The protests, which began last week, have gained momentum in the Bashkir town of Bainak. Police violently dispersed demonstrators on Wednesday 17 January. Protesters chanted slogans in favour of Alsynov and freedom and against the Baixkortostan government.
Mass protests are unusual in the Russian Federation. Since the beginning of the invasion of Ukraine, protesters have encountered even more restrictions on expressing their discontent.
Russian courts have convicted Alsynov for remarks he made in April 2023 at a rally against a plan to open a gold mine. The Russian courts say the activist uttered discriminatory words against potential migrants who might work in the mine. Alsynov argues that it is a translation error and his words were taken out of context.
Bashkortostan is one of the main stateless nations of the Russian Federation. Located in the Ural region near the Kazakh border, it covers 143,000 square kilometres and has a population of 4 million, 31% of whom are Bashkir, 24% Tatar, and 37% Russian. Bashkirs and Tatars are Turkic and Muslim peoples and speak languages related to Turkish.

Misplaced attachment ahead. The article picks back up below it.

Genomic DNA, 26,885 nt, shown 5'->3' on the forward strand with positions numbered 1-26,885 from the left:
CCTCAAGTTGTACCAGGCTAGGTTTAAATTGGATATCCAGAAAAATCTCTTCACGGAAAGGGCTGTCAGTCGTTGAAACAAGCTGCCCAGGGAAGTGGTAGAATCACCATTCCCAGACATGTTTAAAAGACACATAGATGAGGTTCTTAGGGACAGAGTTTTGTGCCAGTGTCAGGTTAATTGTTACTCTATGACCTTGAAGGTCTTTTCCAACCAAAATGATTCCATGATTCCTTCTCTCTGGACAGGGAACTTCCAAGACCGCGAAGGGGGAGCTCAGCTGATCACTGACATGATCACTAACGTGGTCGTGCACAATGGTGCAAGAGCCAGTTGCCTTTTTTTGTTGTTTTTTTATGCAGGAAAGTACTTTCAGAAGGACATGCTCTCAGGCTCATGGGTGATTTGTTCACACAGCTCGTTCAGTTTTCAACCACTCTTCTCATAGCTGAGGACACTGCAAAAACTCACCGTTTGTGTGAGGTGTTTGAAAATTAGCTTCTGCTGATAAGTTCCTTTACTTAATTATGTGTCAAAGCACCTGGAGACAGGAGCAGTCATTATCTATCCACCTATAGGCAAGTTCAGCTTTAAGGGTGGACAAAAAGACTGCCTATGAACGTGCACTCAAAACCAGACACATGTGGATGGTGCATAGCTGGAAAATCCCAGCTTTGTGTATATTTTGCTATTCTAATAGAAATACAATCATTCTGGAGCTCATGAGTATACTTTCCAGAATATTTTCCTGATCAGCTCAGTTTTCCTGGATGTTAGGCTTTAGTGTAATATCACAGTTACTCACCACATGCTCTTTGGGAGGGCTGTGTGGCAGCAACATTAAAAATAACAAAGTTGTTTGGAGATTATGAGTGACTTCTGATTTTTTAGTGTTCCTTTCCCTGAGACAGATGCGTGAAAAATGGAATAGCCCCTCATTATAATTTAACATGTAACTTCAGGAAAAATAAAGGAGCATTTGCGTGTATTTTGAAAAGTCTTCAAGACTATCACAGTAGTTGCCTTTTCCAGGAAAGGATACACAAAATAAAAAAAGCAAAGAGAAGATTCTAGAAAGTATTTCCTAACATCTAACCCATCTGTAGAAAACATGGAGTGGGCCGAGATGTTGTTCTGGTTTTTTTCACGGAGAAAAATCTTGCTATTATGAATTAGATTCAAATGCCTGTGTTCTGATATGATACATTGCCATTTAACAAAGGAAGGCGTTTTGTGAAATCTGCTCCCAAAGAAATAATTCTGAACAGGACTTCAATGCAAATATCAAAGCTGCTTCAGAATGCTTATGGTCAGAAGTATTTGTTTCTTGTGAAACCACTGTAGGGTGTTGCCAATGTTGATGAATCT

Alsynov was the leader of Bashkort, a nationalist Bashkir organization that defended the country’s language, culture, and natural environment from 2014 to 2020. It also supported Bashkortostan’s self-rule. Russia declared it “extremist” and shut it down in 2020.